What are the regulatory training and competency requirements for Information Givers and how will these affect investment managers?
The implementation of the second Markets in Financial Instruments Directive (Mifid II) into UK regulations from 3 January 2018 introduces additional training and competency requirements for those ‘giving information’ to clients.
It also introduces requirements for staff giving investment advice. However, following the introduction in the UK of the Retail Distribution Review by the FCA, UK authorised financial advisers already meet the ESMA training and competency requirements.
Further information on the nature of the requirements for both those giving information and investment advice can be found here.
How will this affect those managing investments?
The ESMA guidelines provide a number of examples of the types of roles which would not be considered to be information givers. For example, back-office functions where there is no direct client contact is an example given(1). It will be up to firms to determine who falls into the category of being an ‘information giver’.
The indications are that firms will categorise investment managers as information givers and they will therefore need to meet the training and competency requirements.
What are the requirements that need to be met?
The ESMA guidelines establish minimum standards for the assessment of knowledge and competence for staff providing relevant services. The FCA, as the Competent Authority in the UK, is integrating the guidelines into their FCA Handbook.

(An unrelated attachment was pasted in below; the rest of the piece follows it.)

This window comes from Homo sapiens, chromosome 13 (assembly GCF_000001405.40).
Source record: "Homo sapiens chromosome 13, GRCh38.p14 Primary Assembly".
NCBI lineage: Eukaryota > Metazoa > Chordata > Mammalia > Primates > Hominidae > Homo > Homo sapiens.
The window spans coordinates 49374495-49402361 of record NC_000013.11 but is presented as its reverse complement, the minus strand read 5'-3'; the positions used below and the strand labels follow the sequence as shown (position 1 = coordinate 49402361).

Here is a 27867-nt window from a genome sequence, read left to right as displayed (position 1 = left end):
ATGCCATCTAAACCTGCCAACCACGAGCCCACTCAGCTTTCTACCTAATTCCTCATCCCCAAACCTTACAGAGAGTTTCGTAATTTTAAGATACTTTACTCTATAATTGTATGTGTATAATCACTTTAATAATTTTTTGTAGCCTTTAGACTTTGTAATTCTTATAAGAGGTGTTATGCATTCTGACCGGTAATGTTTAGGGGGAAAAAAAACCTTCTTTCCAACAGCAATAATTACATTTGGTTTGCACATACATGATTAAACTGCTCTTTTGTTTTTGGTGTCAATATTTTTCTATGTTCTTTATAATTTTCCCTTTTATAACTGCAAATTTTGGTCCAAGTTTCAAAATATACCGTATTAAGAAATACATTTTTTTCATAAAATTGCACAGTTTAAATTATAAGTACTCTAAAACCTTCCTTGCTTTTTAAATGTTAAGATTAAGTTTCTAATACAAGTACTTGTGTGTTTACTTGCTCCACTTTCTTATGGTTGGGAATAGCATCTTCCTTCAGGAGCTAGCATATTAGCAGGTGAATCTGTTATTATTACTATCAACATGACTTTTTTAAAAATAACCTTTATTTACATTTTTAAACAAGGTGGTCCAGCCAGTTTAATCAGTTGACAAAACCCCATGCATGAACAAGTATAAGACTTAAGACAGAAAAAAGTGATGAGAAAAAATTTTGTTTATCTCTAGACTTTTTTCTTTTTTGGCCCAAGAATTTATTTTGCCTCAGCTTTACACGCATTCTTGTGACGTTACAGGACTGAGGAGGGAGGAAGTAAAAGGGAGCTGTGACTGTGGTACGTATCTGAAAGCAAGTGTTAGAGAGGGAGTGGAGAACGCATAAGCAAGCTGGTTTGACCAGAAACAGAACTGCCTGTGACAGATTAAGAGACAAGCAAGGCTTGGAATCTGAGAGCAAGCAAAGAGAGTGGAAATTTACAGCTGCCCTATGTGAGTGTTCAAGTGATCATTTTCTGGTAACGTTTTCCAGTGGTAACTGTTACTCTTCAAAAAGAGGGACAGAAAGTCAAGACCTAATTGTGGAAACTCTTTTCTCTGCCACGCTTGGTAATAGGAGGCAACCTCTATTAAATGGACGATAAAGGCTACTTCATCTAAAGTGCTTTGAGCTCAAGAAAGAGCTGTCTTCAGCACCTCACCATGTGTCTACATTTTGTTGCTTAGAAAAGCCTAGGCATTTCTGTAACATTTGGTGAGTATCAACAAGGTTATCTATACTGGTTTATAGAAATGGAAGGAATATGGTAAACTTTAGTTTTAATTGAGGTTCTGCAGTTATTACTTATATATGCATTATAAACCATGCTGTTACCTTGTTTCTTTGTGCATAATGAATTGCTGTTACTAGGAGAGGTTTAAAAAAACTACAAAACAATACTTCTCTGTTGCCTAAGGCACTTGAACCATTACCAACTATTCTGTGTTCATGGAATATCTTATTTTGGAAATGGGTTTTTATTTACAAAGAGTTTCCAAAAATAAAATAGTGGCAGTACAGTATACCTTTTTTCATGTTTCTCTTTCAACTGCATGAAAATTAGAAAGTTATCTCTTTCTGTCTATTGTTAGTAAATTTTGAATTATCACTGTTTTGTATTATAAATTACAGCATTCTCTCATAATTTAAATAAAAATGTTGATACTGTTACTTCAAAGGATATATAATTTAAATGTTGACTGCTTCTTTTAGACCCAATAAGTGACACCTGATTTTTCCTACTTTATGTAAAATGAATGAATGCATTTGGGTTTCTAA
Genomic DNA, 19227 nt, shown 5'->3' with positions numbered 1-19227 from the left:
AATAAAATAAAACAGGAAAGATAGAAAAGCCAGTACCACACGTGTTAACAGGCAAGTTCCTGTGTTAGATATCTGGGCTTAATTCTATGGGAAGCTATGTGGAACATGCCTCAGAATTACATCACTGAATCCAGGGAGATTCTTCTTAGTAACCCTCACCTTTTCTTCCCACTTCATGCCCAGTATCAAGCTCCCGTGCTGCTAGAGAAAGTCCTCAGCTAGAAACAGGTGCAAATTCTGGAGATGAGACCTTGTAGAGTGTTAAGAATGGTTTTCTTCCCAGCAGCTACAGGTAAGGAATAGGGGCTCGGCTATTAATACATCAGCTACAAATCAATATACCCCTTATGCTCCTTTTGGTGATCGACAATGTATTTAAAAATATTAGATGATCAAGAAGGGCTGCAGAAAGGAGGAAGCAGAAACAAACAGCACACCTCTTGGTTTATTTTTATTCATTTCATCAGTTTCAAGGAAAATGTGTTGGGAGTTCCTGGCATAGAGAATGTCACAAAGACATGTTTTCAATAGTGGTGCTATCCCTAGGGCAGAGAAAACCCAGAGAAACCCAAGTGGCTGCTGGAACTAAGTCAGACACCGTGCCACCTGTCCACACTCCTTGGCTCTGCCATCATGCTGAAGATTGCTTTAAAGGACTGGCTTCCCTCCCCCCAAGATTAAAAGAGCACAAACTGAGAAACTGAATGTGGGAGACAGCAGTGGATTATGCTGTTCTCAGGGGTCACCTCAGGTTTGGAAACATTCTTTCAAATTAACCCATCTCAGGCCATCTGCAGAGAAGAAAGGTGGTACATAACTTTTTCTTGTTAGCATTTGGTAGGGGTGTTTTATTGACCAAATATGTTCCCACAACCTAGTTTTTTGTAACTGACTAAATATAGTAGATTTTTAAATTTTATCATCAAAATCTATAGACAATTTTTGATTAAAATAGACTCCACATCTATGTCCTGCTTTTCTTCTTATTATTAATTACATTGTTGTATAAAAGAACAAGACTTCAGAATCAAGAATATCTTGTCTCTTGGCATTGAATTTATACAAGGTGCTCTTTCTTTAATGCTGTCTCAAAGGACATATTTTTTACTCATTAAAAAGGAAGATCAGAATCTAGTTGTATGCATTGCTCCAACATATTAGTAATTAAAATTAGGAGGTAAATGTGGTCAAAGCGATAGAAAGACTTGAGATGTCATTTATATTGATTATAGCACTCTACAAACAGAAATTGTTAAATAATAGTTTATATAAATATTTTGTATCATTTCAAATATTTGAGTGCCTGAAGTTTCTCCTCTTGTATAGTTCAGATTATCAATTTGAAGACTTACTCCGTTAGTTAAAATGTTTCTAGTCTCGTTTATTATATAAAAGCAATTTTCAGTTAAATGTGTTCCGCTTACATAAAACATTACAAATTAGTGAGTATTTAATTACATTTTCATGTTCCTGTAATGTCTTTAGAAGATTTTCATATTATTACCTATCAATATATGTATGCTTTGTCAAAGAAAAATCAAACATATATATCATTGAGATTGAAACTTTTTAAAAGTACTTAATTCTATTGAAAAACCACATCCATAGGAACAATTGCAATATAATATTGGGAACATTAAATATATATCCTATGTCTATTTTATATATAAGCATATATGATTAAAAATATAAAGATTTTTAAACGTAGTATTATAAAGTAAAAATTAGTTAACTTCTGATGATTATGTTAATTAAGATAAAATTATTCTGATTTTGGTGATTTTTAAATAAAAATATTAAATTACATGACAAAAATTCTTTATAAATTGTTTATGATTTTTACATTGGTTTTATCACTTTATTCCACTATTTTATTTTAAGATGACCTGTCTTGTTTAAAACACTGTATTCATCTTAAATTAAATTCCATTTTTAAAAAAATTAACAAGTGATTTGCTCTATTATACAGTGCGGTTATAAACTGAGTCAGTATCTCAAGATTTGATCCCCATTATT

The guidelines state the need for proportionate application of the knowledge and competency requirements, and that there should be flexibility for employees in how the guidelines are achieved(2).
The ESMA guidelines also provide criteria for knowledge and competence. The IMC provides broad coverage of the ESMA criteria for both those ‘giving information’ and ‘investment advice’. However, it is important to note that it will be up to firms to determine the proportionate application of the requirements. In particular with regards to the specific level and intensity of knowledge and competency expected for any given role. As a generic and publicly available qualification, the IMC will not cover specific product related areas particular to a firm.
This mapping document is for use by firms looking to understand how and where the IMC covers the criteria. If you would like to discuss your training and competency needs further with CFA UK please contact us at email@example.com.
- See Part V. Annex 1
- Note the definition of an ‘Appropriate qualification’ includes a qualification or other test or training course that meets the criteria set out by the guidelines.